Mrs. Pease would lug us through the woods behind Rosecroft Elementary. She’d have us stop, and look at the trees and the brush upside down. She said our eyes aren’t used to the view so they work harder, revealing more of nature’s wonderful detail. Try it! It works. What better training for a future comedy writer than learning to think out of the box and upside down?
What I remember most — aside from her frazzled grey hair, glasses and waddle — was the hut she had us build near the back of the classroom. The hut, which I believe had Polynesian origins, was loaded with books and art materials. “Some days you’re just not going to feel like being a part of things,” Mrs. Pease said. “If you need a break, some time for yourself to reflect, the hut’s there for you.” When you’re 10, that’s just cool. Like a treehouse at school. A boy cave. Now I see her greater lesson. Mrs. Pease saw us as individual, creative, feeling beings. Not cookie-cutter kids to be fed cookie-cutter lessons until we got old enough to be interesting.
I never ducked in the hut during lessons. However, I do remember a classmate, David, going in there. His brother had just died. That hut became David’s safe haven. He got to be by himself without being alone. His grief sticks with me, as does the dignity Mrs. Pease allowed him to experience that grief. It’s a lesson you don’t find in a textbook.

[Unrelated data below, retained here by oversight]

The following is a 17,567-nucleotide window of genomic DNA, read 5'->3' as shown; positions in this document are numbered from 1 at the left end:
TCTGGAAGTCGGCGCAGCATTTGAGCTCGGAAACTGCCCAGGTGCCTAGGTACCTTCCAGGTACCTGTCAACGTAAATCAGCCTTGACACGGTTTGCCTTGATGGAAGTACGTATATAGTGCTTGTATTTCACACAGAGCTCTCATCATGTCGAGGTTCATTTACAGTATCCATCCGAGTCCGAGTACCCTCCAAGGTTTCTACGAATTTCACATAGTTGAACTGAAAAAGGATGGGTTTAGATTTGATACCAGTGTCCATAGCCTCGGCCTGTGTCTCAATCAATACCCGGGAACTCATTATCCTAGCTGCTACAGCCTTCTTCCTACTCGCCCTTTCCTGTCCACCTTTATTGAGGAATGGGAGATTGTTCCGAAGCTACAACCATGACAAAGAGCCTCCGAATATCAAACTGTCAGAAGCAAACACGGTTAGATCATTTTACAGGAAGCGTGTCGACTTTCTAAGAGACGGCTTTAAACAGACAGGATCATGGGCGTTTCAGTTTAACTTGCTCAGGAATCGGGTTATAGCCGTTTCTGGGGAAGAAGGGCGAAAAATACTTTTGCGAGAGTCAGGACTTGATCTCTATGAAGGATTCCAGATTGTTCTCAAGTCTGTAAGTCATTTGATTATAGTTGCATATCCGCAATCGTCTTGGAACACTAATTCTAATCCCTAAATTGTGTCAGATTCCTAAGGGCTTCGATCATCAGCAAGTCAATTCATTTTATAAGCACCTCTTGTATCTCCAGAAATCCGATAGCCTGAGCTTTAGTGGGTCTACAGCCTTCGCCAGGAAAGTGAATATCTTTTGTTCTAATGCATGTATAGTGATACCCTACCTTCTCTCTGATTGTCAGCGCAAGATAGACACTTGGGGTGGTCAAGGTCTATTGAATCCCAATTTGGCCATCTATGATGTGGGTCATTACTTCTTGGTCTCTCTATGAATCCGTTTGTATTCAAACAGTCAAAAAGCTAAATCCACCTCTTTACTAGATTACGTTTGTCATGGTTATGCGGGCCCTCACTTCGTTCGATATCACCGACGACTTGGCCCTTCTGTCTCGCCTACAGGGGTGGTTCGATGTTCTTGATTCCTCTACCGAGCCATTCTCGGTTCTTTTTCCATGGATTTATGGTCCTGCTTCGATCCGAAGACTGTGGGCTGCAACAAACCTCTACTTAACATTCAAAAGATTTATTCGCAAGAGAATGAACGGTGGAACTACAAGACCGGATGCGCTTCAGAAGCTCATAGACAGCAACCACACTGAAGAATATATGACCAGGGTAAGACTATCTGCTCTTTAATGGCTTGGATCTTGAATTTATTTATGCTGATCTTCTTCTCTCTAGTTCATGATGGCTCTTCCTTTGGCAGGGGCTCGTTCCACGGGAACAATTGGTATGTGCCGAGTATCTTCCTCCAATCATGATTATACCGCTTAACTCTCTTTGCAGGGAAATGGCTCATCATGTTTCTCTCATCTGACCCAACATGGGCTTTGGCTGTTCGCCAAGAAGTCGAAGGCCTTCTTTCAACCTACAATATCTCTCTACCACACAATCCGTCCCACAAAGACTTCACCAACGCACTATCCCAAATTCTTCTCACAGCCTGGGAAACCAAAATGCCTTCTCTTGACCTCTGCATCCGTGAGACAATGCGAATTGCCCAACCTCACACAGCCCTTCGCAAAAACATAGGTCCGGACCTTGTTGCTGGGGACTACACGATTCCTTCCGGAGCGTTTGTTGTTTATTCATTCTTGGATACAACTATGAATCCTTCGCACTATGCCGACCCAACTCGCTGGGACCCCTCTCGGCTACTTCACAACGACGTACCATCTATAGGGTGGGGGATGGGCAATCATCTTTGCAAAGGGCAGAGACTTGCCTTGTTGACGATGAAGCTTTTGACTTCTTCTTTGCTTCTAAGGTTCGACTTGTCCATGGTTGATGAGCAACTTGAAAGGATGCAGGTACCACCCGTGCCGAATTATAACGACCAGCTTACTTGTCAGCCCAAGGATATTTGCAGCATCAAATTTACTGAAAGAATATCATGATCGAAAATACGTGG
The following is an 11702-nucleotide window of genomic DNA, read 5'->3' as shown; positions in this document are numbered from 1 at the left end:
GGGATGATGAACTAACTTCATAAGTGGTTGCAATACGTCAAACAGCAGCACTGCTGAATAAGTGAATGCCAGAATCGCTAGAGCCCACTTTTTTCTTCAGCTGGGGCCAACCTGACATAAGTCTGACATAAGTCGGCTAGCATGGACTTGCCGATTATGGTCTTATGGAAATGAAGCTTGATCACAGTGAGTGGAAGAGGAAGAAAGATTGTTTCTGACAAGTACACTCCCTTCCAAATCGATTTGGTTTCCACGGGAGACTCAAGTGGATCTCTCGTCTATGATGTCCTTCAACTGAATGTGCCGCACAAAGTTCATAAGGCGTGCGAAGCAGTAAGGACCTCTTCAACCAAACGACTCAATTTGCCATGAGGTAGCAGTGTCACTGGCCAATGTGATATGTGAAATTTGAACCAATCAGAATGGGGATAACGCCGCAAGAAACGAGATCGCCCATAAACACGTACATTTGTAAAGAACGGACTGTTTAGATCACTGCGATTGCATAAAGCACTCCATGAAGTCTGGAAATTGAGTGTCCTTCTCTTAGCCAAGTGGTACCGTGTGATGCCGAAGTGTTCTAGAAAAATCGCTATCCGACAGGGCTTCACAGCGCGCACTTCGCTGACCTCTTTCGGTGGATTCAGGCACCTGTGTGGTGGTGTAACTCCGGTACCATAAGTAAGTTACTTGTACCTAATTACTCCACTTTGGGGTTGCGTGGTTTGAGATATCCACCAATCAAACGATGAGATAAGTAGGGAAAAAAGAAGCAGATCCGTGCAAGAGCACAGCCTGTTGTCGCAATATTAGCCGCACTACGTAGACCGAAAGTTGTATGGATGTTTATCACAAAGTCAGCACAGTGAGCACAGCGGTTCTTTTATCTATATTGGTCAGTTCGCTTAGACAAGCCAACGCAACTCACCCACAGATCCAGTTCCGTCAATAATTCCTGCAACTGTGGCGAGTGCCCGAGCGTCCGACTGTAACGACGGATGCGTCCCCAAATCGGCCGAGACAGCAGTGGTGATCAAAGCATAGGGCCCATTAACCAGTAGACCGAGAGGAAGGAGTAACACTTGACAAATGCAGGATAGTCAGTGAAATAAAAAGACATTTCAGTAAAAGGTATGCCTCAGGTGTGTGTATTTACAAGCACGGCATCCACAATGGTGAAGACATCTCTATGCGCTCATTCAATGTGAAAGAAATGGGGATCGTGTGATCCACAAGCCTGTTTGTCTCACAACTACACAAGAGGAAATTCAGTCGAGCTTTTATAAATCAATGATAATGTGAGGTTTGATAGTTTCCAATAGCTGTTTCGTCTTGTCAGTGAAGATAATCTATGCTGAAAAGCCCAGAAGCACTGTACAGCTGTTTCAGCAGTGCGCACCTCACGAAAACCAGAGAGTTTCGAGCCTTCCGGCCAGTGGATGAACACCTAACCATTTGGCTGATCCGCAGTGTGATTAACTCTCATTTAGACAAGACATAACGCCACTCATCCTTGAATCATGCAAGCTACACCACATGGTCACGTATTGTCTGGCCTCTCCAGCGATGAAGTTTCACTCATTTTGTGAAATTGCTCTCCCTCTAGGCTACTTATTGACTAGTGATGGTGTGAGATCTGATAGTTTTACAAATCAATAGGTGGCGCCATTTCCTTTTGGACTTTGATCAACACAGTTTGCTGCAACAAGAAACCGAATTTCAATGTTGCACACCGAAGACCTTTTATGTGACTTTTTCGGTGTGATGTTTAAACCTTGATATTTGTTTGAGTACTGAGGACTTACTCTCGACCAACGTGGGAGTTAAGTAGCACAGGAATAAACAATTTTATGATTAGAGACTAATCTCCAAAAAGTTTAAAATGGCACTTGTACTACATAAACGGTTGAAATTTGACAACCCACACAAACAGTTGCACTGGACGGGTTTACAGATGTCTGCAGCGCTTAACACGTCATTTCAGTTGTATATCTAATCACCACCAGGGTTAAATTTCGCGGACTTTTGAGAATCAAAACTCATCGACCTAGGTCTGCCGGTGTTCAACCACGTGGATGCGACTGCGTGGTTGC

Bob Hughes can tell you about textbooks. Oh, yeah. A legendary radio executive, Hughes decided one semester to teach a class at the University of Maryland on advertising. The syllabus required two textbooks. I doubt we ever opened them.
“I’m not going to teach advertising,” Bob said on day one, “I’m going to teach you how to quickly analyze a problem, articulate the problem and develop solutions to the problem. Learn how to do that and people will think you’re a genius. They do me.” Bob had the swagger of a western gunslinger and the cool of a New York jazzman.
Bob’s class was the scholastic equivalent of SEAL training. We became lean, mean, problem-solving machines. How? The Socratic method meets mental waterboarding. Bob Hughes did not answer a single question the whole semester. (Okay, maybe he answered if you asked, “Can you repeat that?” or “May I run to the bathroom?”) He would keep asking question after question and question, forcing us to wrestle for answers like Jacob wrestled with God.